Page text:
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social media content analysis

May 10, 2024

🔮 Why Italian political parties use populist rhetoric on social media

Andrea Ceron Analysing posts on Facebook and Twitter-X, Andrea Ceron, Silvia Decadri, and Fedra Negri highlight how Italian politicians use populist rhetoric to generate engagement. They find that such rhetoric does indeed increase the likelihood of posts going viral, even among non-populist voters Read more
April 11, 2024

Why do some conspiracy theories stay popular on social media?

Courtney Blackington Not all conspiracy theories that spread on social media remain popular over time. Courtney Blackington and Frances Cayton argue that conspiracy theories which map onto salient cleavages are more likely to persist and spread online. They find that elites who endorse conspiracy theories do not always attract engagement unless an event occurs that makes those conspiracy theories salient Read more
April 2, 2024

🌊 How Hungary’s so-called child protection referendum was invalidated through a grassroots campaign

Dóra Oprics Dóra Oprics explores the 2X civil society campaign in Hungary in 2022, which resulted in 1.7 million Hungarians successfully invalidating an exclusionary child protection referendum. The outcome reveals insights into the mobilising powers of grassroots activism against attempts to demonise the LGBTQIA+ community Read more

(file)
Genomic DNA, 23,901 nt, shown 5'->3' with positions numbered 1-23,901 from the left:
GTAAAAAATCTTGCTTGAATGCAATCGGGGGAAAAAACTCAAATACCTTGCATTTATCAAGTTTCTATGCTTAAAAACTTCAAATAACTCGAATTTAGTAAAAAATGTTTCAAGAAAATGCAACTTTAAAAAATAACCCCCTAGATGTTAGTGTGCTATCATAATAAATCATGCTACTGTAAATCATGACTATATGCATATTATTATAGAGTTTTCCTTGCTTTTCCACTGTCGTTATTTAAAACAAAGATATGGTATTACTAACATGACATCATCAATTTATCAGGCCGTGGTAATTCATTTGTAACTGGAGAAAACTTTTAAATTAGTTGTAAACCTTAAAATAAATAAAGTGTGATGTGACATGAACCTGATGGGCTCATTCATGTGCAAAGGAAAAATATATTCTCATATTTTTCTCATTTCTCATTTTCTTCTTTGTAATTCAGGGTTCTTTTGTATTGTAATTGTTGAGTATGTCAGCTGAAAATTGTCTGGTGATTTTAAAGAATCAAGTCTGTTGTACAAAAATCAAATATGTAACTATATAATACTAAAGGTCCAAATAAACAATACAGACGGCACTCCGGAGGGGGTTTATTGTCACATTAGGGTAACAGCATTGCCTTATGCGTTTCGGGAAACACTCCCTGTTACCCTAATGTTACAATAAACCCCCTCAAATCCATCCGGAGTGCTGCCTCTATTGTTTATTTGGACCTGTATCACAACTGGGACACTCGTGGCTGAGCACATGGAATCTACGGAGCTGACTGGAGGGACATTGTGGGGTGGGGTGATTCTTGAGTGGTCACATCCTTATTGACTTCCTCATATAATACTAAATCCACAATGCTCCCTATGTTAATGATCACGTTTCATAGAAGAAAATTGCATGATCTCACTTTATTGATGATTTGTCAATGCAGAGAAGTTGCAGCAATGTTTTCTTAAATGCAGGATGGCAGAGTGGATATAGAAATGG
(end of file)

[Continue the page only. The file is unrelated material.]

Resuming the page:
March 10, 2022

International Women's Day and citizen engagement on social media

Stefan Wallaschek Stefan Wallaschek, Kavyanjali Kaushik, Monika Verbalytė and Aleksandra Sojka highlight how gender equality campaigns, especially around International Women's Day, are only effective by adapting their messages to the national contexts. These campaigns must incorporate initiatives that allow more citizens to mobilise and take action Across Europe, progress towards gender equality has met with resistance from […] Read more
March 19, 2021

How tweets can help us make sense of internal party politics

Daniel Braby Identifying the different positions of MPs inside the same political parties is a longstanding problem for political science. Daniel Braby and Marius Sältzer argue that applying automated content analysis to MPs' Twitter timelines offers a robust impression of sub-party positions Read more

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